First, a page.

When the results of the Venezuelan Presidential elections were announced, late on Sunday night, few were surprised by the name of the winner. Nicolas Maduro had been personally named by Hugo Chavez as the person to vote for if anything happened to him, and the commitment had held strong. Unlike Chavez, however, Maduro had failed to capture a landslide percentage, as had become the norm in recent Presidential elections. His victory margin set of a war of rhetoric, continuing the trend of the political campaigns that preceded; Maduro took to the 23 de enero barrio to proclaim the continuation of the Bolivarian revolution, whereas an hour later, in a far wealthier side of the city, his electoral opponent Henrique Capriles called a press conference in which he denounced the President-elect and refused to recognise the results of the election.
Capriles has spoken a lot about wanting to follow a peaceful route over the last two days. However, there is an implicit contradiction in calling for peace whilst refusing to accept the results of a democratic election, and this, unfortunately, is the message his followers have received. On Monday, Capriles called for a cacerolazo in the evening, a form of protest consisting of a co-ordinated banging of kitchen pots, first made popular amongst the opposition to Salvador Allende in Chile in the 1970s. The cacerolazo went ahead; I could hear it from where I am staying in the city. Later that evening, Capriles supporters attacked the headquarters of Telesur, a news channel broadcast across Latin America. Another group of opposition supporters surrounded the home of Tibisay Lucena, the President of the CNE [National Electoral Council]. Minister of Communication Andres Izarra posted online that some were threatening to burn the house of his father. Henrique Capriles also called for a demonstration to take place outside the headquarters of the CNE on Wednesday; are we to expect the same kind of peaceful behaviour from his supporters?
In October, it seems, the force of the tide which swept Chavez to victory, with more votes than he had ever received before, was simply deemed too powerful to scale. This time around, however, Maduro was over half a million votes down on his predecessor, and Capriles had increased his vote by a similar amount to narrow the gap. However, close election results are not a stranger to systems considered by many as democratic. In the UK, none of the three mainstream parties won, and so two parties “teamed together” to form a government, as if that had been a hidden option unwittingly voted for by the majority of the British public. The “coalition” government, as well as their Labour “opposition”, wish to mourn the death of former Prime Minister Margaret Thatcher; she gained power with a vote of 40%. But since Sunday’s election, both the United States and the European Union have failed to recognise Maduro’s victory. On Monday, he was officially sworn in as President by the CNE; still, no recognition from the sacred tongues of the former imperialist powers. Despite the fact that Venezuela has one of the most open, safe and fair voting systems in the vote, with seven individual measures to ensure the security of the vote.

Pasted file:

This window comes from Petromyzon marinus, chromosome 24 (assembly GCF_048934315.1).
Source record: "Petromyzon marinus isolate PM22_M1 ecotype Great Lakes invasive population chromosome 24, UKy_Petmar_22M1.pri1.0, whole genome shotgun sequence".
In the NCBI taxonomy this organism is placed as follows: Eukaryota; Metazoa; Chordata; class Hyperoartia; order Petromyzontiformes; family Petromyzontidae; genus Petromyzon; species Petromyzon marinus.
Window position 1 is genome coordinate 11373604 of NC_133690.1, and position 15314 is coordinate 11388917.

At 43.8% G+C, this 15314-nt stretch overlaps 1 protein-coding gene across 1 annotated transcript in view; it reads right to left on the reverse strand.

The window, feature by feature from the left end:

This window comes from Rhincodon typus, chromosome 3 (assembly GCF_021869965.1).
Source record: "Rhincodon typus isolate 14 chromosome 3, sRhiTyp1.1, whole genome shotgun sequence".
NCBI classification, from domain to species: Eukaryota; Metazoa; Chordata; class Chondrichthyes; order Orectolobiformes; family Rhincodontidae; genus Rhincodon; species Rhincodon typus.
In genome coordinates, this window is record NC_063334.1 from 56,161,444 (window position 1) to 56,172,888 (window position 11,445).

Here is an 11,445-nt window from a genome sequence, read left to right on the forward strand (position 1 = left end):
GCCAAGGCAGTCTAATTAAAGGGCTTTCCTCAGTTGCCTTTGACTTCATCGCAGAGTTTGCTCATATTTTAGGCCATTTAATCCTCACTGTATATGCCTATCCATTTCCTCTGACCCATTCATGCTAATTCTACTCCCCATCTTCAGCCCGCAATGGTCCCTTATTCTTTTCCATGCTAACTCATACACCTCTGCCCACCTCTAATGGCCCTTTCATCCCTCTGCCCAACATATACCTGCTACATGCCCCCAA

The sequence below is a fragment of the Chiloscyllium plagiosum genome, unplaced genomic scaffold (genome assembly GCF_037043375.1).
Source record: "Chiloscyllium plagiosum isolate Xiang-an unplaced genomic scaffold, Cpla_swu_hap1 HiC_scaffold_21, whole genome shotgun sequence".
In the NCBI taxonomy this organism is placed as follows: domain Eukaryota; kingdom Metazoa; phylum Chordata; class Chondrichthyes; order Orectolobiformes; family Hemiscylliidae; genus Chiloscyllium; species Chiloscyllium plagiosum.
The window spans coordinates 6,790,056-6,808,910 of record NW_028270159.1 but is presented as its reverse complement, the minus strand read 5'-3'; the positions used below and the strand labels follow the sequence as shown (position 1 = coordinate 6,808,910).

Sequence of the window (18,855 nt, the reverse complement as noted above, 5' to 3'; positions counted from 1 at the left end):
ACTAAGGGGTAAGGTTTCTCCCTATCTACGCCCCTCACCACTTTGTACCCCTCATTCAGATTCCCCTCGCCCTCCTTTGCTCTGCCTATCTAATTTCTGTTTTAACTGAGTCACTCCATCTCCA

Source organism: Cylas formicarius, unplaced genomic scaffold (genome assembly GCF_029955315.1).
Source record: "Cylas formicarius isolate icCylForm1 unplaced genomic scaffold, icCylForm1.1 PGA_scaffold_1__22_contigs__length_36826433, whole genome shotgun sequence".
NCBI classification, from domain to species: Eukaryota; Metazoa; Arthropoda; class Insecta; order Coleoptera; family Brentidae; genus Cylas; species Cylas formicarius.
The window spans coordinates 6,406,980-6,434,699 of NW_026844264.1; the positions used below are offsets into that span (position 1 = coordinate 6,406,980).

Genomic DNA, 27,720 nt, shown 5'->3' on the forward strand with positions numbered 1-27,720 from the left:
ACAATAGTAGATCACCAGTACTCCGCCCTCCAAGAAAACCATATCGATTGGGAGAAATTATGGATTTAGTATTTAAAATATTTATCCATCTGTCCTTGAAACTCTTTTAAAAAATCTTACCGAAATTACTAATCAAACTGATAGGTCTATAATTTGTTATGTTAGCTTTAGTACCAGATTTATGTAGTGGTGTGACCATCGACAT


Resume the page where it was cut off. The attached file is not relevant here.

So why, I wonder, the double standards in the case of Venezuela? In the UK, the Guardian newspaper reported that elections in Venezuela ended in “turmoil”. Why does a close election result automatically mean turmoil, but in “first-world” countries simply the exercise of democracy? Is it because this is a country rich in resources, rich in oil, and refusing to follow the dictates of foreign powers? Foreign Minister Elias Jaua called the Venezuelan ambassador to Spain for consultations yesterday after the Spanish government said they would not recognise the “implicitly strong and clear” results of the election. On Monday night, President Maduro took advantage of a press confidence to re-assert the position:
“Take care, because Venezuela is free… we defeated the King of Spain a long time ago!”
Almost every government in Latin America, the real international community in this part of the world, has recognised the results of the Presidential elections and congratulated the people of the country for yet another successful democratic process. It is time for Henrique Capriles, and his backers abroad, to do the same.
For Rabble magazine:
Sol has a long journey to get to work every day, living in Junquitos, an hour’s bus drive into the mountains outside of Caracas. On Sunday, the collectively-run café she works at was shut, but Sol was awake even earlier than usual. At three am, she was helping to organise her local voting station and making sure people knew which table they were registered to vote at. By eight am, she was driving around in a car, looking for disabled or elderly people who might need help walking to their voting station. “Of course, we all need to vote,” Sol says, “they will not return.”